Letters on John’s Gospel

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Letters on John’s Gospel

“These Letters . . . aim to make John’s Gospel accessible to people today as their own Gospel, both as a whole and in the details; to illuminate it with the spiritual knowledge of the age and to make it fruitful for life, not only for meditation but also for practical ordering of destiny.” — Friedrich Rittelmeyer

Revitalized Johannine Christianity stands at the heart of the work of Christian renewal as inspired by Rudolf Steiner during the early twentieth century. Friedrich Rittelmeyer, a Lutheran minister and theologian who helped found The Christian Community in 1922, was a leading figure in this new Johannine movement. He described John’s Gospel as encapsulating “an indescribable glory of revelation of love. This glory has such purity, delicacy, and spiritual power that in it one has the material with which a marvelous new world may be built.”

One of Rittelmeyer’s most powerful works, Letters on John’s Gospel first appeared in a series of publications by the Stuttgart seminary of The Christian Community between 1930 and 1932. Although the Letters were written with students and local congregations in mind, they provide manifold insights for anyone seeking a glimpse of the majesty of John’s Gospel.

Margaret Mitchell’s translation from 1937 had never been published as a book. Revised here and expanded by the editors, Alan Stott and Neil Franklin, this volume features additional contributions by Rudolf Frieling and Emil Bock.

This volume is a translation from German of Briefe uber das Johannes-Evangelium (Verlag Urachhaus, Stuttgart, 1938).

C O N T E N T S:

Editor’s Preface by Alan Stott
Introduction: “Friedrich Rittelmeyer and John’s Gospel,” by Rudolf Frieling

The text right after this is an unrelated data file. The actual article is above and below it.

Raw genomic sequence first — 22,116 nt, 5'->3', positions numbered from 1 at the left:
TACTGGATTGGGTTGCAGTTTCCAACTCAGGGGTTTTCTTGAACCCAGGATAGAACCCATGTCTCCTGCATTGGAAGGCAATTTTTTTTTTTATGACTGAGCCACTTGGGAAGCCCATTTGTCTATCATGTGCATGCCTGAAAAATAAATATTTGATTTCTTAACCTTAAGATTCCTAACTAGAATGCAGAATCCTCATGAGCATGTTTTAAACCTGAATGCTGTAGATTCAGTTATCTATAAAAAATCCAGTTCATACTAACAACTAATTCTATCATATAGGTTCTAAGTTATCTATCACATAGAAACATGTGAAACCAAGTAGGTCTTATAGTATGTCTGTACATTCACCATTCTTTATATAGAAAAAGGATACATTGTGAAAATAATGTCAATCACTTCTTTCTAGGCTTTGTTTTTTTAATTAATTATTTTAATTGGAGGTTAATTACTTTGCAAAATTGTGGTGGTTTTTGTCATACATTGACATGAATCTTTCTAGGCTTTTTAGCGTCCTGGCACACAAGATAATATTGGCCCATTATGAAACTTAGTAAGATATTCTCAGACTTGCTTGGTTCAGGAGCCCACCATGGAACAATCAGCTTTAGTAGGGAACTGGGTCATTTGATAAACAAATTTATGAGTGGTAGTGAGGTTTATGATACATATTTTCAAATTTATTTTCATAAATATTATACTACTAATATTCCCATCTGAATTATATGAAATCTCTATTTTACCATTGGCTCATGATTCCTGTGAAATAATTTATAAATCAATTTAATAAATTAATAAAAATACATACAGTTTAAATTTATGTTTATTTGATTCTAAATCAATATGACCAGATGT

The “I-AM” as the midpoint of Human History
Christianity as a Mystery Religion
The Nascent World
John’s Gospel, Chapter One (Revised Standard Version)


1: The Mystery of the “I” (1)
2: The Mystery of the “I” (2)
3: Son of God and Son of Man (1)
4: Son of God and Son of Man (2)
5: Son of God and Son of Man (3)
6: The Book of Joy
7: “I am the Light of the World”
8: “I am the Life”
9: “I am Love”
10: A World-historical Conversation
11: The Springtime of the Disciples
12: The Great Intercession: The High-priestly Prayer (1)
13: The Great Intercession: The High-priestly Prayer (2)
14: The Great Intercession: The High-priestly Prayer (3)

Consecration of the Disciples (John 21)
John’s Gospel, Chapter 17 (Revised Standard Version)

Appendix: “The Word from Inner Listening Twenty Years after the Death of Friedrich Rittelmeyer,” by Emil Bock

Further Reading

About the Author

Friedrich Rittelmeyer (1872–1938) was a Lutheran German minister, theologian, and the principal founder and first leader of The Christian Community. He came to prominence in the early 20th century as a leading academic liberal theologian and priest in Germany and wrote several books that advocated for a socially engaged “Christianity of deeds” (Tatchristentum). During World War I, he became one of the most high-profile clergy in Germany to publicly oppose the war. From the 1910s, his thinking was gradually influenced by Rudolf Steiner, and in 1922 a group of mainly Lutheran priests and theology students led by Rittelmeyer founded The Christian Community as an ecumenically oriented Christian community inspired by Steiner’s writings. The Christian Community is primarily a liturgical community with a loose creed that rejects Christian dogmas. Rittelmeyer saw it as a continuation of the liberal Christian tradition of which he was the foremost representative in Germany in the early 20th century.

Additional information

Weight 19 oz
Dimensions 6 × 0.75 × 9 in


Margaret L. Mitchell




Alan Stott


Alan Stott, Neil Franklin




February 2023






Temple Lodge Press


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